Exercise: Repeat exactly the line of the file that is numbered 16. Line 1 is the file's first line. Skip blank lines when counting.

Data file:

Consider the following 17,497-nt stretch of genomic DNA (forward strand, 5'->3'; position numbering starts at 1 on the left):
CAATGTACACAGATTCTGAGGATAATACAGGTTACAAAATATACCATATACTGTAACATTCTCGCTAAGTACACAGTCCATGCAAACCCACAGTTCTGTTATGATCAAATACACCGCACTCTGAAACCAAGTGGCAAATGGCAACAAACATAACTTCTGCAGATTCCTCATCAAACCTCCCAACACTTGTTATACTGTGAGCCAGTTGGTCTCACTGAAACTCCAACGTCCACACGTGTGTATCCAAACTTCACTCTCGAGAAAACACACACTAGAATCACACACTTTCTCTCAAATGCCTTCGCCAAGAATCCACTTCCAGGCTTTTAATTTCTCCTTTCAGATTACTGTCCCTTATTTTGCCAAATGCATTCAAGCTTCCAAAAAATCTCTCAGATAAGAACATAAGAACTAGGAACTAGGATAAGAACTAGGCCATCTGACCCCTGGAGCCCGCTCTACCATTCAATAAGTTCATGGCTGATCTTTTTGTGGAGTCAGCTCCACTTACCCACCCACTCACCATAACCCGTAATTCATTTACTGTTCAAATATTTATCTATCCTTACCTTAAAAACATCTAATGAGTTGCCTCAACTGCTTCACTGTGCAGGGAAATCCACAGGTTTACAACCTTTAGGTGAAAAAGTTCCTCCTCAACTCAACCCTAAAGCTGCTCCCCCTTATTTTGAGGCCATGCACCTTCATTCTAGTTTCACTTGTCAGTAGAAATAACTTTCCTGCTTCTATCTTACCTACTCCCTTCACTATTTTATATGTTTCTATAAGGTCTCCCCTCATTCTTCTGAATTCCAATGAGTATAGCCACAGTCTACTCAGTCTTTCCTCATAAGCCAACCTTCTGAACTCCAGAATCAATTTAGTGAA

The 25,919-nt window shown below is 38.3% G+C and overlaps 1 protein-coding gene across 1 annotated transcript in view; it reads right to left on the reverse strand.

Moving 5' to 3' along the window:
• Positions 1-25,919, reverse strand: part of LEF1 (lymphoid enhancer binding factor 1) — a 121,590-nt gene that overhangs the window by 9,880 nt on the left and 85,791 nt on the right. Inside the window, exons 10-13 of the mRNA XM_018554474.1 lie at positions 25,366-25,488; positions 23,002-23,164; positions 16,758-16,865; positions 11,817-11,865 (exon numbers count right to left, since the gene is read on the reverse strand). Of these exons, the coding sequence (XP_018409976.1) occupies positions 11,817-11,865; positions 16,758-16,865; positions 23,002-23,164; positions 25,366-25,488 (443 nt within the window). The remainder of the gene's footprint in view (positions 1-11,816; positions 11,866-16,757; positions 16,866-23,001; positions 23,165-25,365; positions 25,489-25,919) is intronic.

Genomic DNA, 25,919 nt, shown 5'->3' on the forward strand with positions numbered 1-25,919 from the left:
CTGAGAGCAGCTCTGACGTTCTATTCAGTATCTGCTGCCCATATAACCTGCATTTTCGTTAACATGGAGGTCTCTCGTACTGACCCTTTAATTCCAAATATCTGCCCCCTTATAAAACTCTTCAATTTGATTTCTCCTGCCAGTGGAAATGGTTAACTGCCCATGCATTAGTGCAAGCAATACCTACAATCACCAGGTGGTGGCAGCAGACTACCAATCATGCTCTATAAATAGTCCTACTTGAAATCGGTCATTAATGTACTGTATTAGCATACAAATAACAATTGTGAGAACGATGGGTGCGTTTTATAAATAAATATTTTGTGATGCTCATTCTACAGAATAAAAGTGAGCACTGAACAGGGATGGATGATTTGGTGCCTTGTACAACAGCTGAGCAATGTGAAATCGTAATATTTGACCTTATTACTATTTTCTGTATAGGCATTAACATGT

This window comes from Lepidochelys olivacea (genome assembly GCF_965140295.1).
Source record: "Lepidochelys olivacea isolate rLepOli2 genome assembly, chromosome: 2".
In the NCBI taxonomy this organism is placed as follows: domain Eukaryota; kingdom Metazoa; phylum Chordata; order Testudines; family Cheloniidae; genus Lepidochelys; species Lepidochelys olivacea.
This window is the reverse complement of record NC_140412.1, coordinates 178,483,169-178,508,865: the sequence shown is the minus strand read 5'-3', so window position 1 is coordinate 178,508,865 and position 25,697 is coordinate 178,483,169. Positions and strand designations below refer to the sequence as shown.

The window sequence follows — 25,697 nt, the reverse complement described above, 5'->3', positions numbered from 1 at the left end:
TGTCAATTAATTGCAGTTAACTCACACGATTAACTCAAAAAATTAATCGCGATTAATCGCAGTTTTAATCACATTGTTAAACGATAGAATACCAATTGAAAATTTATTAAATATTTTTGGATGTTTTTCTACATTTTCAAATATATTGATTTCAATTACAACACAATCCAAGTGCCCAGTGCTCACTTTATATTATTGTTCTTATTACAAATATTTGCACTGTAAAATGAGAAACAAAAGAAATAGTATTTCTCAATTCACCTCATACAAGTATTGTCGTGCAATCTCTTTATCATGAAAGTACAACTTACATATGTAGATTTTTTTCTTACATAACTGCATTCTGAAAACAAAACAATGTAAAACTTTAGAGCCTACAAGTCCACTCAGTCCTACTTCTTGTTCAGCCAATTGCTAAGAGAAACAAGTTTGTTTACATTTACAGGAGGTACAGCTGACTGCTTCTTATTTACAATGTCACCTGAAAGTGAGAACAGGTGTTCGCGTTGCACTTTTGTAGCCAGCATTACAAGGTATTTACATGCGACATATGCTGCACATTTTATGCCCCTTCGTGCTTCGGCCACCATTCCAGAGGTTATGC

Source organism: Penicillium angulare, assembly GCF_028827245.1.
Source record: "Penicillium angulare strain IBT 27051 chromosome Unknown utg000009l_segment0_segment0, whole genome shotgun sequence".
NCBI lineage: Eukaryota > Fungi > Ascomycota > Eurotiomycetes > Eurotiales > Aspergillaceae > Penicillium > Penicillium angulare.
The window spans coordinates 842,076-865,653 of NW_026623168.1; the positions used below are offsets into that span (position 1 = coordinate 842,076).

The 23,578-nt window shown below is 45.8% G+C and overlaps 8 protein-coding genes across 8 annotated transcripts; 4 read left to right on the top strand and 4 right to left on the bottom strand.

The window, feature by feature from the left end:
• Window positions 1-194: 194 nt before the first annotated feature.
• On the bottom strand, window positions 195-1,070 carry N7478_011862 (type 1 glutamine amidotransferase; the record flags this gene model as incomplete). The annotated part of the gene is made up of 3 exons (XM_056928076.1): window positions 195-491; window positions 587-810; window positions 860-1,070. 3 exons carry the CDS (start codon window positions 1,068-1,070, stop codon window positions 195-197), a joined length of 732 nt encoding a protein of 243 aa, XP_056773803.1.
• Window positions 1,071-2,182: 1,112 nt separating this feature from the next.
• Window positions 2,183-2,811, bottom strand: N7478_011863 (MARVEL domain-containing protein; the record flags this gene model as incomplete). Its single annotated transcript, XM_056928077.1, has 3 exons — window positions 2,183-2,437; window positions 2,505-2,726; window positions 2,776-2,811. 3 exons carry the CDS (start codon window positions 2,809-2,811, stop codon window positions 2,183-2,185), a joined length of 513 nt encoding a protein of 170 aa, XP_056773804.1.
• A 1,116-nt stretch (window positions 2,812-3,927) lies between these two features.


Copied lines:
NCBI lineage: Eukaryota > Fungi > Ascomycota > Eurotiomycetes > Eurotiales > Aspergillaceae > Penicillium > Penicillium angulare.